2. Postgraduate Education:

  • Complete a master’s degree: Many child psychologists pursue a master’s degree in clinical or educational psychology. This degree provides specialised training in working with children and adolescents.
  • Gain practical experience: Master’s programs often include supervised placements or internships, allowing you to gain hands-on experience in a clinical setting.

3. Doctoral Training:

  • Pursue a Doctorate in Clinical Psychology: The majority of NHS child psychologists hold a Doctorate in Clinical Psychology. Admission to these programmes is highly competitive. Look for programmes accredited by the British Psychological Society (BPS).
  • Gain clinical experience: Doctoral programmes typically include a period of supervised clinical practice. This practical experience is crucial for developing the skills required to work with children and families.

4. Registration and Licensing:

  • Register with the Health and Care Professions Council (HCPC): In the UK, practising psychologists, including child psychologists, must be registered with the HCPC. This involves meeting specific educational and training standards.
  • Obtain chartered status with the British Psychological Society (BPS): Chartered status with the BPS is also important and may be required for certain positions.

5. Specialise in Child Psychology:

  • Choose electives and placements that focus on child and adolescent psychology during your education and training.
  • Consider additional training or certifications in specific areas such as play therapy, family therapy, or school psychology.

6. Gain NHS Experience:

  • Apply for NHS positions: Look for opportunities to work within the NHS, either through training placements or entry-level positions. This might include working in child and adolescent mental health services (CAMHS) or related departments.

7. Continuous Professional Development (CPD):

  • Stay current: Keep abreast of the latest developments in child psychology through continuous professional development activities, workshops, and training.

Remember that the specific requirements and pathways may vary, so it’s important to research the specific requirements of the NHS and any accrediting bodies in your region. Additionally, networking with professionals in the field and seeking guidance from mentors can be valuable throughout your educational and professional journey.

*  ACCPH is an independent professional body and registry catering to counsellors, coaches, psychotherapists, and hypnotherapists. While headquartered in the UK, they welcome members and accredit courses from organisations globally.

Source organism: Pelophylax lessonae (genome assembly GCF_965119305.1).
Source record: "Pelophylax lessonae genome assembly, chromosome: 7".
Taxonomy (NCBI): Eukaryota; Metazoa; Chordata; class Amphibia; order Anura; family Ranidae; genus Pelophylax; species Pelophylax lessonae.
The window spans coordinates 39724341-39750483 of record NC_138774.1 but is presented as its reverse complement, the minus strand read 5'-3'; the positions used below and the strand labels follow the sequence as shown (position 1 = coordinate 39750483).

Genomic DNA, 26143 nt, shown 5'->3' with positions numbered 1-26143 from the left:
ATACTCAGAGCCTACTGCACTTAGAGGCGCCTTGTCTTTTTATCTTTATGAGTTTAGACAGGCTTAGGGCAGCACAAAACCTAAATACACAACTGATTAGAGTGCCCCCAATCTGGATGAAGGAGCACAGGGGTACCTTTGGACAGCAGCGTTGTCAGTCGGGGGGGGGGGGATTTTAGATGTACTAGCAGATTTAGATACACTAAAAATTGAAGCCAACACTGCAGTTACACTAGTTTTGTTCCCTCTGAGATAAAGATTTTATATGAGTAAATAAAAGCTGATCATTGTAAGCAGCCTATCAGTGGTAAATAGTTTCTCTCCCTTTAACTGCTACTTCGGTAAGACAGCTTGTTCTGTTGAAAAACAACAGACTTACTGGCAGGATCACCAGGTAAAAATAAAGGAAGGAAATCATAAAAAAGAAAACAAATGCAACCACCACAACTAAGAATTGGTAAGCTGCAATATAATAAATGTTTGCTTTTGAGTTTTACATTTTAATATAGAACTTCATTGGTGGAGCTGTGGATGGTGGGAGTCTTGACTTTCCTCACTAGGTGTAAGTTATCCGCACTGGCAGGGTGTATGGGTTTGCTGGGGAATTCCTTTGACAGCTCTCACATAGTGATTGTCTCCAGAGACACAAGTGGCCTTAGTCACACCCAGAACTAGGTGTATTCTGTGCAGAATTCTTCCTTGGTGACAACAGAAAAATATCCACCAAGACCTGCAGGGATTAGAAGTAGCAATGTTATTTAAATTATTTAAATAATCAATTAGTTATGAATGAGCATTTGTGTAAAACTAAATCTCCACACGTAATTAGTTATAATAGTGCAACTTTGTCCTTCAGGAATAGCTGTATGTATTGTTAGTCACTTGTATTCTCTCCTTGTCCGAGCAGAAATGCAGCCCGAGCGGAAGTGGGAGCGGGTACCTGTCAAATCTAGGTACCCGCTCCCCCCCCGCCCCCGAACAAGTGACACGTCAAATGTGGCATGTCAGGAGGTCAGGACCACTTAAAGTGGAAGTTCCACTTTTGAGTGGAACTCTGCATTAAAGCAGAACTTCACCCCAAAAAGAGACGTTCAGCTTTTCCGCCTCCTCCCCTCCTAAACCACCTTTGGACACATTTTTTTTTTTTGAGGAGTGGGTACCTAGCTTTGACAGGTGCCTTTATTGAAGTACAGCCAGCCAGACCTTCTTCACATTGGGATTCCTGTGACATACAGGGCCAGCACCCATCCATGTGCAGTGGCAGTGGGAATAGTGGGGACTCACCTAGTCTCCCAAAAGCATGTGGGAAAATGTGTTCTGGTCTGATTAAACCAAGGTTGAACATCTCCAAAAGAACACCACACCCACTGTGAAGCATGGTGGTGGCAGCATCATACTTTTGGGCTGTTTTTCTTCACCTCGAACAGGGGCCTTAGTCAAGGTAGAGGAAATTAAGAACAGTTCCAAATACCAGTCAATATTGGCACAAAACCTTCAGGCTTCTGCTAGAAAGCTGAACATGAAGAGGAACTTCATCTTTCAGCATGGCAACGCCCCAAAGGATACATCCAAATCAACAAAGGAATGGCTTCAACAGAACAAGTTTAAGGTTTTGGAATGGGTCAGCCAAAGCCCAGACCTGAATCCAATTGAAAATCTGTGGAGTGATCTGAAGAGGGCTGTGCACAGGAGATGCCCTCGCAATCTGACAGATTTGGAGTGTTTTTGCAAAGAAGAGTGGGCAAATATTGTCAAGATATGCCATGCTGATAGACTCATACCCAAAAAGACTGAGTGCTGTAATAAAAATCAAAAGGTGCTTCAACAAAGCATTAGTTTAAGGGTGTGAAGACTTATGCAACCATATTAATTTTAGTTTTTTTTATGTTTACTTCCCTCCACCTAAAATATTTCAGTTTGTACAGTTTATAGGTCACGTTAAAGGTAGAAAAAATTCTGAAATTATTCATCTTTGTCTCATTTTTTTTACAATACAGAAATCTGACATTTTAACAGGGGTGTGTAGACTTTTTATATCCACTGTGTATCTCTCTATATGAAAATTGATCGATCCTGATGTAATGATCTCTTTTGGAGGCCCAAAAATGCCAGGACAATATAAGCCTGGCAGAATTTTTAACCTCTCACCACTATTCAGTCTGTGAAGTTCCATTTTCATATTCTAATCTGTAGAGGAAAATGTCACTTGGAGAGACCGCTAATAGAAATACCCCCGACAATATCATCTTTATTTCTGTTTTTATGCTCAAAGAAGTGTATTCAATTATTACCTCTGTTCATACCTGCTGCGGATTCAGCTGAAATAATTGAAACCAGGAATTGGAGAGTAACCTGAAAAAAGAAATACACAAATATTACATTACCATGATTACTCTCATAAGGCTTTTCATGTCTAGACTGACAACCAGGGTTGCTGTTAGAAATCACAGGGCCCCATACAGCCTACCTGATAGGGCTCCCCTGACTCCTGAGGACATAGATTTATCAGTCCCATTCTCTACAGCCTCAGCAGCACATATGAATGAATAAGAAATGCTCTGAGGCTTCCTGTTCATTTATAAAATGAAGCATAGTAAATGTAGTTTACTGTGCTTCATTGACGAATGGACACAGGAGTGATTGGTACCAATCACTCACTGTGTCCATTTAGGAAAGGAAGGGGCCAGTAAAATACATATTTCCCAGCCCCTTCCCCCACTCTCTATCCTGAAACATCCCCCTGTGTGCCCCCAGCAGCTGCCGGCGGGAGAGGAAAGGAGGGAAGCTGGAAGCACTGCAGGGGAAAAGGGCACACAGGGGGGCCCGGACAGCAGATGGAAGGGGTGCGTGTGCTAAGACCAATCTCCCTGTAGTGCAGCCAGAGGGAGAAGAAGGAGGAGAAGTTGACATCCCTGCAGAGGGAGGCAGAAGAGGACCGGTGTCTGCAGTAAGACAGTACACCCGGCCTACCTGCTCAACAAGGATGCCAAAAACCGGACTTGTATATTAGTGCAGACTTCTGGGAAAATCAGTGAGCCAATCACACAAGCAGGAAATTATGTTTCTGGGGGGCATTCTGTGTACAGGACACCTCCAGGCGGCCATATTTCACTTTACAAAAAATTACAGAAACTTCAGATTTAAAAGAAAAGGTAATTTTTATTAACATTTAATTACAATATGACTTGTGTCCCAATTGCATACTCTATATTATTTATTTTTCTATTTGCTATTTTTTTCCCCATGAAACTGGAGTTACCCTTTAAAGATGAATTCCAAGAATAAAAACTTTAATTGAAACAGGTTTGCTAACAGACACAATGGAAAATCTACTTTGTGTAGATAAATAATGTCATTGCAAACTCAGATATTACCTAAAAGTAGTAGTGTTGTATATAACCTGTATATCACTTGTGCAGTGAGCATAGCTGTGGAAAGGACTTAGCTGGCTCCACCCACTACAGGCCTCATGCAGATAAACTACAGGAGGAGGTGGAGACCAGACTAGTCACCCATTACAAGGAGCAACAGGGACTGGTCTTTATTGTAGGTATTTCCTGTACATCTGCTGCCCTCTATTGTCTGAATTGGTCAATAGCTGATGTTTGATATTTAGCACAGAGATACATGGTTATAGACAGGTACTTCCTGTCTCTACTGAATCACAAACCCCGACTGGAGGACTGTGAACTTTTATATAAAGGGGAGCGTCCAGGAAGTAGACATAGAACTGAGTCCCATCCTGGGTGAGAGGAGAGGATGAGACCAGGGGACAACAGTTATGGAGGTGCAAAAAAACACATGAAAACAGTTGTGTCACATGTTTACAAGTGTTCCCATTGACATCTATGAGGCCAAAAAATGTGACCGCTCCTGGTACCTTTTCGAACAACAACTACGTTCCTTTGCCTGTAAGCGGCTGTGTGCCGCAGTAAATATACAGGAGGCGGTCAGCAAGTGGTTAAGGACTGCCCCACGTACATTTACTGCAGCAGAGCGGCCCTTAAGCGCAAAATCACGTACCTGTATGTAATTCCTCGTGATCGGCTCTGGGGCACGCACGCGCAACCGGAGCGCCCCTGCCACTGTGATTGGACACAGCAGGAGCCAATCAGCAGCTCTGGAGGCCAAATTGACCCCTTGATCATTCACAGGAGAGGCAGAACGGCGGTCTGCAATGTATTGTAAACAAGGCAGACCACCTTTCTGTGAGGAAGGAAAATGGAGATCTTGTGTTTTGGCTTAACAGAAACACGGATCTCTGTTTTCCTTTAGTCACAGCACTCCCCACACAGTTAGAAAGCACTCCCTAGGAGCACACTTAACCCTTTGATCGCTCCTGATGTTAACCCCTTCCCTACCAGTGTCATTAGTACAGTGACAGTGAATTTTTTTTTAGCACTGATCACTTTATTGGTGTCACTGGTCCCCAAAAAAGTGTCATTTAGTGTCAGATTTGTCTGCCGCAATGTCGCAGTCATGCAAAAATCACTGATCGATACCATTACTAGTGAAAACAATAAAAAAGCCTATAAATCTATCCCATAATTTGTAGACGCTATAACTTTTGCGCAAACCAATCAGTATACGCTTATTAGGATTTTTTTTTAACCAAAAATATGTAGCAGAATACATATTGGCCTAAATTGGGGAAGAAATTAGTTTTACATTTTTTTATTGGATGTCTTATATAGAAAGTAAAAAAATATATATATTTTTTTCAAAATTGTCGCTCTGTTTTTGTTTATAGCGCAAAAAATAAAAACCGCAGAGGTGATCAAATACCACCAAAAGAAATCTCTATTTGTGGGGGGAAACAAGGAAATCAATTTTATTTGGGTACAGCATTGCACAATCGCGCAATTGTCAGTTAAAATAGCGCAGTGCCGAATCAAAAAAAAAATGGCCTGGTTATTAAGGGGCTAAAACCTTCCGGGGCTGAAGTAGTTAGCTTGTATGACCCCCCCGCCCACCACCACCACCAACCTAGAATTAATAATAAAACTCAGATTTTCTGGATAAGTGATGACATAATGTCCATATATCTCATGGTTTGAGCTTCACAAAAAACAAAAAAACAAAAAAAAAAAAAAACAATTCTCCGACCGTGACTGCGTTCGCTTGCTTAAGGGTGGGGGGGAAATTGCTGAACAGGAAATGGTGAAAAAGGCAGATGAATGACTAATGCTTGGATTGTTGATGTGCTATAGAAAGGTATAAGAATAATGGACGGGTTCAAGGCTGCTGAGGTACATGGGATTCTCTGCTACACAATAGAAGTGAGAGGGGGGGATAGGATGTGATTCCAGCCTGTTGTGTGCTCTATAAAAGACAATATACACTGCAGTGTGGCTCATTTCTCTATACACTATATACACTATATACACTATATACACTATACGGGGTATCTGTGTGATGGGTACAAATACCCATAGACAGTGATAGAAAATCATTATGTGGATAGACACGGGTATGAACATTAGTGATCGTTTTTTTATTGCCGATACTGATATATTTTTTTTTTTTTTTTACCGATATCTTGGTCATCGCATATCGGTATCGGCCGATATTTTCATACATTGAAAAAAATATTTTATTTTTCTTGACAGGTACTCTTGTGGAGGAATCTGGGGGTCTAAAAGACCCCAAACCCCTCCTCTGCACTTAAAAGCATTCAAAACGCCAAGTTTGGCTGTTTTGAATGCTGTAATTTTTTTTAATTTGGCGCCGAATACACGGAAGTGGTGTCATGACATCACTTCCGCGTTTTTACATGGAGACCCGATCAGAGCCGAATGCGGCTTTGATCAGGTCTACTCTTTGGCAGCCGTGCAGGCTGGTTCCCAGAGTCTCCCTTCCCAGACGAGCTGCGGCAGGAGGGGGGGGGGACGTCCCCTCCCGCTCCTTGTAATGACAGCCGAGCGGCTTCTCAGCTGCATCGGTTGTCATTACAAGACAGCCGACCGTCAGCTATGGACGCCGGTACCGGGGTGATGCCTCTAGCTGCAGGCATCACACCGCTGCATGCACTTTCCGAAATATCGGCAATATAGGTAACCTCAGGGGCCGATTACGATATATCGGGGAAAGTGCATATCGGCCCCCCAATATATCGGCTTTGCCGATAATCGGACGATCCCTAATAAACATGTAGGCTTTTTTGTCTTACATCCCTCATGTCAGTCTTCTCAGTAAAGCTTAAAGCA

To ensure credibility, they thoroughly vet professionals before accepting them into the ACCPH membership register. They verify qualifications and require practitioners to provide current Professional Liability Insurance certificates upon joining and annually thereafter.

Their accreditation process adheres to the highest standards, aligning with benchmarks set by Ofqual, the Open & Distance Learning Quality Council, Frameworks for Higher Education, and similar bodies. This commitment to transparency, coupled with their comprehensive membership profile database, allows interested parties to make well-informed decisions about therapists or coaches. Their website profiles are intentionally concise, providing essential information to verify qualifications, while practitioners’ websites serve as comprehensive resources for additional details on their practices.

For practitioners, ACCPH offers a robust professional platform to transparently market skills, qualifications, websites, blogs, and social media to a targeted audience. This approach ensures a powerful and trustworthy presence in the professional community.

NCC is happy to provide further information or respond to any questions regarding these courses, or any of our courses on our website. Simply email [email protected] to communicate with one of our dedicated sales team, who will be happy to clarify anything that is unclear after reading the course details on our website.

References: About ACCPH,

Nick Cooper
Nick is NCC's resident blog author and covers a range of subjects, including teaching and health & social care. NCC is an international learning provider with over 20 years’ experience offering learning solutions. To date, NCC has engaged with over 20,000 employers, and delivered quality training to over half a million learners.